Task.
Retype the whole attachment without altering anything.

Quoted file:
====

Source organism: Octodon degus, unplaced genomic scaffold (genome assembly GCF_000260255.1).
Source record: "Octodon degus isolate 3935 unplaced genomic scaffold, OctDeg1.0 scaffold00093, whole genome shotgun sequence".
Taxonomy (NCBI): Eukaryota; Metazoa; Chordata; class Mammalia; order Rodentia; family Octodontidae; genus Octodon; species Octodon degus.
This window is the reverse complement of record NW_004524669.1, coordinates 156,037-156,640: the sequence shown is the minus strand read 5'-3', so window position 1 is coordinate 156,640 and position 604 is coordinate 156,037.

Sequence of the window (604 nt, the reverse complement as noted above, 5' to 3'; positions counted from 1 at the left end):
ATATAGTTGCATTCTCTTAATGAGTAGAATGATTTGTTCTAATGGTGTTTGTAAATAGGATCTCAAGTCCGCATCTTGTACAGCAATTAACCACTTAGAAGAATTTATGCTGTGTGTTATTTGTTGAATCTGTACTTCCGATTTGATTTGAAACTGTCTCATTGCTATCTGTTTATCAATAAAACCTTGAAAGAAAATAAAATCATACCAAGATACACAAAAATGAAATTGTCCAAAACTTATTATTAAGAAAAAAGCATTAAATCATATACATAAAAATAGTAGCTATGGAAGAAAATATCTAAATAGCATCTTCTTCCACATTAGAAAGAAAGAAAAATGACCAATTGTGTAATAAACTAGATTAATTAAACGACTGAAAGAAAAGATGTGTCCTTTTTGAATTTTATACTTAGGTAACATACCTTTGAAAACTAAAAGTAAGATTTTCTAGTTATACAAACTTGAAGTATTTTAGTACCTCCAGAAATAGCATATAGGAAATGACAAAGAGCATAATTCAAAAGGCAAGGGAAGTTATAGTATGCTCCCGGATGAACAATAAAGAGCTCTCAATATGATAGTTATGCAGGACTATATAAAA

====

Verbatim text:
Source organism: Octodon degus, unplaced genomic scaffold (genome assembly GCF_000260255.1).
Source record: "Octodon degus isolate 3935 unplaced genomic scaffold, OctDeg1.0 scaffold00093, whole genome shotgun sequence".
Taxonomy (NCBI): Eukaryota; Metazoa; Chordata; class Mammalia; order Rodentia; family Octodontidae; genus Octodon; species Octodon degus.
This window is the reverse complement of record NW_004524669.1, coordinates 156,037-156,640: the sequence shown is the minus strand read 5'-3', so window position 1 is coordinate 156,640 and position 604 is coordinate 156,037.

Sequence of the window (604 nt, the reverse complement as noted above, 5' to 3'; positions counted from 1 at the left end):
ATATAGTTGCATTCTCTTAATGAGTAGAATGATTTGTTCTAATGGTGTTTGTAAATAGGATCTCAAGTCCGCATCTTGTACAGCAATTAACCACTTAGAAGAATTTATGCTGTGTGTTATTTGTTGAATCTGTACTTCCGATTTGATTTGAAACTGTCTCATTGCTATCTGTTTATCAATAAAACCTTGAAAGAAAATAAAATCATACCAAGATACACAAAAATGAAATTGTCCAAAACTTATTATTAAGAAAAAAGCATTAAATCATATACATAAAAATAGTAGCTATGGAAGAAAATATCTAAATAGCATCTTCTTCCACATTAGAAAGAAAGAAAAATGACCAATTGTGTAATAAACTAGATTAATTAAACGACTGAAAGAAAAGATGTGTCCTTTTTGAATTTTATACTTAGGTAACATACCTTTGAAAACTAAAAGTAAGATTTTCTAGTTATACAAACTTGAAGTATTTTAGTACCTCCAGAAATAGCATATAGGAAATGACAAAGAGCATAATTCAAAAGGCAAGGGAAGTTATAGTATGCTCCCGGATGAACAATAAAGAGCTCTCAATATGATAGTTATGCAGGACTATATAAAA